for every item $j$, and then calculate the item parameters of the usual IRT parameterization
given in Equation~\ref{pr} using Equation~\ref{lpar} and the equations
\begin{equation}
b_j=-\frac{\beta_{1j}}{D a_j} \qquad \textrm{and} \qquad a_j=\frac{\beta_{2j}}{D}.
\end{equation}
The covariance matrix of parameter estimates exported by the programs is related to
the vector of parameters $(c_j^*, \beta_{1j}, \beta_{2j})$. The covariance matrix of
$(c_j, b_j, a_j)$ can be obtained on the basis of the covariance matrix provided by the IRT programs
by applying the delta method. The \pkg{equateIRT} package provides this functionality.
The functions provided by the \pkg{equateIRT} package to import item parameter estimates and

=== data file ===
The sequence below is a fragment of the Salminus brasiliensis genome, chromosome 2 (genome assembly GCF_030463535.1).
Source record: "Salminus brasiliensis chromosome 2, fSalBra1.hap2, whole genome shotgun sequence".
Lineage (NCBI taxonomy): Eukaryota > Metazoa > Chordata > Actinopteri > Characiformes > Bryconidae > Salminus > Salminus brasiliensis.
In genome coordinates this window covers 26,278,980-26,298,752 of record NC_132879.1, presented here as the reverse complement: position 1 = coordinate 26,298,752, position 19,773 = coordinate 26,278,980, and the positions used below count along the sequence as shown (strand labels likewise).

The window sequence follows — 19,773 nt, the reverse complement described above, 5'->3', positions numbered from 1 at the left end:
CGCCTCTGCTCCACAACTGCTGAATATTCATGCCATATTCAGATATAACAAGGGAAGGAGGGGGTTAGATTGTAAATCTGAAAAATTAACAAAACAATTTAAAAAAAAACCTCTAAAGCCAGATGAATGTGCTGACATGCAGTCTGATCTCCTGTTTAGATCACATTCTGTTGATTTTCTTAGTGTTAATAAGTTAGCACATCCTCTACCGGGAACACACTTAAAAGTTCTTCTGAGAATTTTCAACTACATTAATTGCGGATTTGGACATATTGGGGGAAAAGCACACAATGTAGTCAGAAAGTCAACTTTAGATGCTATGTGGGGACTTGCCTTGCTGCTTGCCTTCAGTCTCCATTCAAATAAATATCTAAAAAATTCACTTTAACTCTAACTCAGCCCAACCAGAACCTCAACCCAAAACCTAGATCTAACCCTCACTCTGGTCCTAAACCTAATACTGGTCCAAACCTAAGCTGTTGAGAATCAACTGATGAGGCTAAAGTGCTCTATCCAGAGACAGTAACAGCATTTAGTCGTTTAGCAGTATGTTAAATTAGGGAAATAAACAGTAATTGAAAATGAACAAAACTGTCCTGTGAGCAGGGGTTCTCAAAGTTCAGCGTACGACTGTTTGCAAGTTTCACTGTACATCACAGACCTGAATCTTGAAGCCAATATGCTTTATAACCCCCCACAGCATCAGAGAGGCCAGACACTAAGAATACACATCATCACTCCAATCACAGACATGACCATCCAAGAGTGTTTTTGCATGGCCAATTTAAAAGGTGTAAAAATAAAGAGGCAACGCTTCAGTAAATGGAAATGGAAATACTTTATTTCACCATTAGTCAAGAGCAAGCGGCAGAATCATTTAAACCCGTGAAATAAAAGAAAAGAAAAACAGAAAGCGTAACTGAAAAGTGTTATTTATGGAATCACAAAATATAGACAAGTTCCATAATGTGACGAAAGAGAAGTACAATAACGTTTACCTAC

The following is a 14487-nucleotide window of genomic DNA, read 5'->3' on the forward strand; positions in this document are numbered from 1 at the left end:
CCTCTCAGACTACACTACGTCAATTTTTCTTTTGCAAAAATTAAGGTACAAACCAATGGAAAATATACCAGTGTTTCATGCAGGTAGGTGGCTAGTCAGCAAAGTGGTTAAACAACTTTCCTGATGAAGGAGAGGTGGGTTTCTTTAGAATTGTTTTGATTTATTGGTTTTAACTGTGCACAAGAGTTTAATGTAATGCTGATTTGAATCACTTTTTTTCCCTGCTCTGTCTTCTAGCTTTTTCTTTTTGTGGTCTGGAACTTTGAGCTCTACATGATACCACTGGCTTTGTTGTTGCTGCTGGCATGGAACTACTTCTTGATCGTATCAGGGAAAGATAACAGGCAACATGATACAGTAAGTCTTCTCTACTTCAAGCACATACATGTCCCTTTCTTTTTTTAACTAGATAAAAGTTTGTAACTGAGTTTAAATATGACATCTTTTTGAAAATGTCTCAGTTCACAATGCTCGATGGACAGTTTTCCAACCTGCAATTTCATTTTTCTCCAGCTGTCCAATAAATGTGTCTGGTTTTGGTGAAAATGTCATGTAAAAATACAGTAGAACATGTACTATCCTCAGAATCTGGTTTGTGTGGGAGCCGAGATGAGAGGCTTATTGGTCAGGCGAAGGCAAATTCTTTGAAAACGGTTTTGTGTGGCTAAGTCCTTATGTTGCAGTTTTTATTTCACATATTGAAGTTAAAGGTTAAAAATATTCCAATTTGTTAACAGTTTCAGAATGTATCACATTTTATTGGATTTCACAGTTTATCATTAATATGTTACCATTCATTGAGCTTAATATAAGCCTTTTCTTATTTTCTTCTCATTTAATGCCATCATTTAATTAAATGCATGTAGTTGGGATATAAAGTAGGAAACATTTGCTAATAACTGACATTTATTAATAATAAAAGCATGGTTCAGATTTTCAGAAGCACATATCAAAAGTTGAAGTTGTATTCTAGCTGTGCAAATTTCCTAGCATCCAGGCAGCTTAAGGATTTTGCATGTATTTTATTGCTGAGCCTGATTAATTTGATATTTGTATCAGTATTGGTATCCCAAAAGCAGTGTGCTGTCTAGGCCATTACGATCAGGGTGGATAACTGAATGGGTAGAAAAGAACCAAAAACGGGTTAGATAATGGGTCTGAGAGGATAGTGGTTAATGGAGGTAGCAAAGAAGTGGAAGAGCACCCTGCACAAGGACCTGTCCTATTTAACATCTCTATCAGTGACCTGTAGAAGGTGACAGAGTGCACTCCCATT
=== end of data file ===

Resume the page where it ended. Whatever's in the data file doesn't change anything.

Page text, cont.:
the covariance matrix are \code{import.ltm}, \code{import.mirt}, \code{import.flexmirt} and \code{import.irtpro}.
Since \pkg{ltm} and \pkg{mirt} are \proglang{R} packages, functions \code{import.ltm} and \code{import.mirt}
just extract item parameter
estimates and the covariance matrix from an object previously created with these packages.
The arguments of the functions are:
\begin{description}
\item[\code{mod}:] Output object from functions \code{rasch}, \code{ltm}, or \code{tpm}
of the \pkg{ltm} package, or from function \code{mirt} of the \pkg{mirt} package.
\item[\code{display}:] Logical value indicating whether the coefficients and the standard errors
should be printed. The default is \code{TRUE}.
\item[\code{digits}:] Integer value indicating the number of decimal digits to be used if display is \code{TRUE}.
\end{description}
Instead, functions \code{import.flexmirt} and \code{import.irtpro} read external files